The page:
The U.S. Federal Aviation Administration (FAA) has granted type certification to the Boeing Next-Generation 737-600. This signifies the successful completion of stringent testing requirements mandated by the federal agency and required of all commercial airplane models prior to entering passenger service.
"Attaining FAA certification validates the 737-600's safety, reliability and enhanced performance capabilities," said Ron Woodard, president - Boeing Commercial Airplane Group. "Extending our Next-Generation family begins with our customers and suppliers, and our commitment to them has helped bring this aircraft to the threshold of passenger service."
Boeing employees worked for three years, completing extensive engineering, laboratory and airplane tests to ready the 737-600 for its certification.
"Now that the 737-600 is certified, we can begin deliveries to our airline customers around the world," said Jack Gucker, vice president - 737/757 Derivatives. "The success of this program/airplane certification would not have been possible without the dedication of each and every Boeing employee that has worked so diligently on this program."
A key element in gaining FAA certification for the 737-600 was the comprehensive flight-test program, which started in February 1998 and included three airplanes. The 6.5-month program spanned more than 800 in-flight hours, 459 ground-test hours and 635 flights. Test criteria included measuring airplane performance during takeoff and landing; fuel consumption during cruise; flying qualities under varied conditions and weights; flight management system verification; structural dynamic response; and loads, avionics and systems tests.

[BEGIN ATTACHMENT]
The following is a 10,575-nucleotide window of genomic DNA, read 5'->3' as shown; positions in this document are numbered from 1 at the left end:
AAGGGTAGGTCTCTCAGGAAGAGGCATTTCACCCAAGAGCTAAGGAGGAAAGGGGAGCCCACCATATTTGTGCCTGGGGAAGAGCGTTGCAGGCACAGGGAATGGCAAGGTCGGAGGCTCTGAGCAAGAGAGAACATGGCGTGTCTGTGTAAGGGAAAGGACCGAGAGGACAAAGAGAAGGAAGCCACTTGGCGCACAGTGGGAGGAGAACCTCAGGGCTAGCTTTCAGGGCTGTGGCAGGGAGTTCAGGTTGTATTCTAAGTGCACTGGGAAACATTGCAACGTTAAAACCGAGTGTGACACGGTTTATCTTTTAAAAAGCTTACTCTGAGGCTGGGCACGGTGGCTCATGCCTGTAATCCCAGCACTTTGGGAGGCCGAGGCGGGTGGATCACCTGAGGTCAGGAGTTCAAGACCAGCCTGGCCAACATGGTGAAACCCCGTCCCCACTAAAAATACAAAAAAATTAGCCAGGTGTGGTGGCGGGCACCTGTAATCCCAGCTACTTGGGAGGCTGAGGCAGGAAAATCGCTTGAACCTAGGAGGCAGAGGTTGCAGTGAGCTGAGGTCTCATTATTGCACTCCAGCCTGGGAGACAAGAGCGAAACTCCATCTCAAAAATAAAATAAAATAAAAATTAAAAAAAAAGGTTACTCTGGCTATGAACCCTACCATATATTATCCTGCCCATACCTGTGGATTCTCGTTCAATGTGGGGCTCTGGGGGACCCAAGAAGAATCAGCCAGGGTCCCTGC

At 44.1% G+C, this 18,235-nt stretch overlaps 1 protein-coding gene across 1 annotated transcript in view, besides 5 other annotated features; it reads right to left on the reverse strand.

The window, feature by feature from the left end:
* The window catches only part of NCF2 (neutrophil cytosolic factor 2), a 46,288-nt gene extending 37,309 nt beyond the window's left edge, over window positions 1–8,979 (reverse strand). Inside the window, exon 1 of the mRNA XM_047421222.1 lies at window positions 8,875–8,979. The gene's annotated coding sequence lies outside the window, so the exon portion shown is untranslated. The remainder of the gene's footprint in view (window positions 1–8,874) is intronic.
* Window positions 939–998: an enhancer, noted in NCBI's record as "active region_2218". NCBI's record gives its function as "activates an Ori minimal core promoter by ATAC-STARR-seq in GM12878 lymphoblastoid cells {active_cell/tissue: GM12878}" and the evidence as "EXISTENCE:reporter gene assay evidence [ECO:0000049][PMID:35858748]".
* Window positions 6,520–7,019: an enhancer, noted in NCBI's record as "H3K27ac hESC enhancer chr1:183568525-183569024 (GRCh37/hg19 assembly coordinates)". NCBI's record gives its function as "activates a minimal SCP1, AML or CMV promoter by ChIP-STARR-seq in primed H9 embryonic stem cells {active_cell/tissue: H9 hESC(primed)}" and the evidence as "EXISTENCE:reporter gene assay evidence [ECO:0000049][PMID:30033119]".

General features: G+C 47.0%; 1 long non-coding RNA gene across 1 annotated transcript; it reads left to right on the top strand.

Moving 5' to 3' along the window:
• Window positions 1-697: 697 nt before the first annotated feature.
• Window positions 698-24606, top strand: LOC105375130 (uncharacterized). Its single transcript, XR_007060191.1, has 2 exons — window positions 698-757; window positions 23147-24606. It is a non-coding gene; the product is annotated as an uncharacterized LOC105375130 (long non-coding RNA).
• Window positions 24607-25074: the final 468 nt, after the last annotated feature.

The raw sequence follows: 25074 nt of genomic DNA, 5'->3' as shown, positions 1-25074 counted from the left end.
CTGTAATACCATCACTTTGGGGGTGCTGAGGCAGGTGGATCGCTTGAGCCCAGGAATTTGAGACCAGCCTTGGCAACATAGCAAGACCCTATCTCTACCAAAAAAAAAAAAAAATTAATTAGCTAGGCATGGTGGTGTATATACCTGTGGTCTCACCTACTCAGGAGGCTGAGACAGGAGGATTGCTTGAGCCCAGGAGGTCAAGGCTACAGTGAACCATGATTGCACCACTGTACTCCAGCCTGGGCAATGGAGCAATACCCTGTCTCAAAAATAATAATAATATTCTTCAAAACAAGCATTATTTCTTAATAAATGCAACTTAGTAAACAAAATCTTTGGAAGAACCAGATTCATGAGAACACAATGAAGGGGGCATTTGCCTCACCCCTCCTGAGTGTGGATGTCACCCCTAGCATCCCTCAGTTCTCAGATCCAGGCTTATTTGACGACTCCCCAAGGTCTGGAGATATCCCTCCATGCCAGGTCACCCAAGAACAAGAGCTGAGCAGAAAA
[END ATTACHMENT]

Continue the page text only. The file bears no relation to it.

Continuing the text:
The Next-Generation 737-600 program was launched in 1995 when Scandinavian Airlines System (SAS) placed an order for 41 jetliners. Deliveries are scheduled to begin next month pending Joint Aviation Authorities (JAA) type certification approval.
In addition to the 737-600, the Next-Generation 737 family also includes the 737-700/-800/-900. Like the 737 Classic models, these new family members are offered in three sizes, ranging from 108 to 189 seats in mixed-class configuration. All of the Next-Generation models are powered by CFM56-7 engines, which have a 10 percent greater thrust capability than the engines that power the 737 Classic models.
While gaining FAA certification for the 737-600, Boeing also received certification for the dual annular combustor (DAC) engine, which now is approved for installation on all Next-Generation 737 models. Produced by CFMI, the DAC engine produces significantly lower levels of emissions than current airplane engines.